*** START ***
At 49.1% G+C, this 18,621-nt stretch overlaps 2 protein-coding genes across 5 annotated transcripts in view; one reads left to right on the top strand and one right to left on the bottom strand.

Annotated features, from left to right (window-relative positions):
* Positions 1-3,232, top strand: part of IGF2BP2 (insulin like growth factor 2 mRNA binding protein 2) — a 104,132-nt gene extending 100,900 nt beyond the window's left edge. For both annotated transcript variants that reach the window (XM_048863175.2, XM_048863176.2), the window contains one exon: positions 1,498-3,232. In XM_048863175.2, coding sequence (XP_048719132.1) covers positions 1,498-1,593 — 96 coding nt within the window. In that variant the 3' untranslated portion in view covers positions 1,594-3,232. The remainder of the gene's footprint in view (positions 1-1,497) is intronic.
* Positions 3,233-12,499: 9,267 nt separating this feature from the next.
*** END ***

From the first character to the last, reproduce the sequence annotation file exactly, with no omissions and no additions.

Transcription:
At 49.1% G+C, this 18,621-nt stretch overlaps 2 protein-coding genes across 5 annotated transcripts in view; one reads left to right on the top strand and one right to left on the bottom strand.

Annotated features, from left to right (window-relative positions):
* Positions 1-3,232, top strand: part of IGF2BP2 (insulin like growth factor 2 mRNA binding protein 2) — a 104,132-nt gene extending 100,900 nt beyond the window's left edge. For both annotated transcript variants that reach the window (XM_048863175.2, XM_048863176.2), the window contains one exon: positions 1,498-3,232. In XM_048863175.2, coding sequence (XP_048719132.1) covers positions 1,498-1,593 — 96 coding nt within the window. In that variant the 3' untranslated portion in view covers positions 1,594-3,232. The remainder of the gene's footprint in view (positions 1-1,497) is intronic.
* Positions 3,233-12,499: 9,267 nt separating this feature from the next.